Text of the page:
Words On Birds by Steve Grinley
Birders Brave Cold to See Eagles and Owls
January 21, 2012
By Steve Grinley
First, a reminder to fill your bird feeders. Traveling around the area during the past couple of weeks, I can’t help but notice the number of empty bird feeders in yards. With the cold snaps that we have had, and the small bursts of snow, with more expected this weekend, it really helps the birds to survive with supplemental seed and suet at feeders.
Last Sunday was one of those few bitter cold days that we have experienced this winter. Temperatures barely made it into the low twenties and the 20-30 mph winds made it feel close to zero. So you can imagine my surprise when my parking lot filled up with cars and more than twenty people arrived to participate in my “Eagles and Owls” bird walk. This wasn’t going to be a “walk” on such a bitter day, but, rather, a “drive” to try to see bald eagles and snowy owls, with minimal exposure to the elements, or so I thought.
We managed to consolidate down to about eight cars and we headed up river to try to find eagles. This milder than usual winter has not brought down the numbers of eagles from up north that we have had in the past, but there are a few resident birds around. We headed straight for the Chain Bridge and Deer Island where Margo and I scouted earlier in the day.
As we walked down to the eastern edge of Deer Island, we were sheltered from the wind and the cold didn’t seem so bad. The first few of us immediately saw an adult bald eagle flying toward, and then land on the far side of Eagle Island, unfortunately disappearing out of view. As we scoped through the trees of the island, hoping to catch a glimpse, Margo saw what she believed to be the white head of an eagle. When I looked through her scope, I thought that I was seeing a plastic bag caught on branches and moving in the wind. I was wrong.
After peering through scopes long enough, and at just the right angle, we finally made out a pair of adult bald eagles. Everyone got some unsatisfying looks at them, with numerous branches in the way. I decided to take the group to the Newburyport Boat Basin and look up river at them. They would be quite distant, but everyone should get full views of them, provided the eagles didn’t fly away in the meantime.
As we left the chain bridge, I glanced left and realized that I could see more of the eagles from that angle. I stopped the cars, pulled over and pulled out scopes again. Viewing from between the first two houses off the bridge, we got very clear views of a pair of adult bald eagles perched on the southeast corner of the island, staying out of the strong northwest wind. Everyone was very pleased with such good looks!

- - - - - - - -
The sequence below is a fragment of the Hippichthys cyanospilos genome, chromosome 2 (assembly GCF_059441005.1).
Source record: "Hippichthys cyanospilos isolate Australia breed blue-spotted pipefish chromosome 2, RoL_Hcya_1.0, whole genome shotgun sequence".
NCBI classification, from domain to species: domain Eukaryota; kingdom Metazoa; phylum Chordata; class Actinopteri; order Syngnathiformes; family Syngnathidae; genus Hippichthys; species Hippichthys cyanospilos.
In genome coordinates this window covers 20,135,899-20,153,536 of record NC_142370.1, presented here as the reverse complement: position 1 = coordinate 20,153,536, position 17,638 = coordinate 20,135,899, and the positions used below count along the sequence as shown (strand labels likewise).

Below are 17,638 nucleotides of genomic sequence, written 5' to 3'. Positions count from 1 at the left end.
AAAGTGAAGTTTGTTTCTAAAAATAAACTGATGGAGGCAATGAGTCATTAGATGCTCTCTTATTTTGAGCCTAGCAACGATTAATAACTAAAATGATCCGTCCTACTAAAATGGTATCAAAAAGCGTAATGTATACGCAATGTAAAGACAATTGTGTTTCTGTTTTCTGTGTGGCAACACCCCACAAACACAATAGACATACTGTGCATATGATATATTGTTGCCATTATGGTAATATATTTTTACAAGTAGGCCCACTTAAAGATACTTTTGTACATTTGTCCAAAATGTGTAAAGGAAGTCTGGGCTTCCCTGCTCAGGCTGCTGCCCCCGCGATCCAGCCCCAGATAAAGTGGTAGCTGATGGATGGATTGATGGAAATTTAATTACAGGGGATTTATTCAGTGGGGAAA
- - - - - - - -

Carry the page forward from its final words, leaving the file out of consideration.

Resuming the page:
We then headed to Plum Island in search of snowy owls, realizing that we would have even more exposure to the wind. I decided to make our first stop at Lot 1 on the refuge, to look at the ocean. Though we were partially sheltered from the wind, the seas were rough, due the wind, and viewing was difficult. We did have close views of black and surf scoters and a few greater scaup. I did see distant loons and grebes, but the crowd quickly lost interest as the cold won out and we retreated to the warmth of our cars.
We had seen earlier reports of a pair of snowy owls on the osprey platform near the Pines Trail, so we headed directly there. A harrier was cruising the dike when we pulled into the parking lot. No owls on the platform, nor in the marsh beyond the pines, but I did make out what I was sure was a snowy owl sitting on the edge of Cross Farm Hill, about a mile away. I had a hard time convincing everyone, or should I say anyone, so I suggested that we find a closer owl “with eyes that we can see.”
We decided to go to the dike behind Hellcat, as owls have been reported several times from there. I knew that the northwest winds would be brutal there, and as we headed out toward the tower, the biting wind was hitting our faces as if we were being sand-blasted. I could not see any owls on the dike, but half way out, we flushed four snow buntings feeding along the edge of the path. Everyone got good looks at the buntings through the scope as our eyes filled with tears, and many folks turned back to seek shelter.
I continued on to check the marsh beyond the dike and the couple of hearty people who joined me were rewarded with fairly close views of a snowy owl hunkered down in the grass at the edge of an inlet. I signaled others who were huddled back by the incline to the dike, and they came to view the bird. The rest of the party that had retreated to cars was also alerted and they, too, braved the elements once more to view the handsome owl.
As we made our way off island, people said that this experience of seeing the bald eagles and snowy owl would be more memorable due to the harsh elements that we had to endure. Another chuckled about the experience, and thanked me for the “free facelift” that she received heading out into the wind on the dike.
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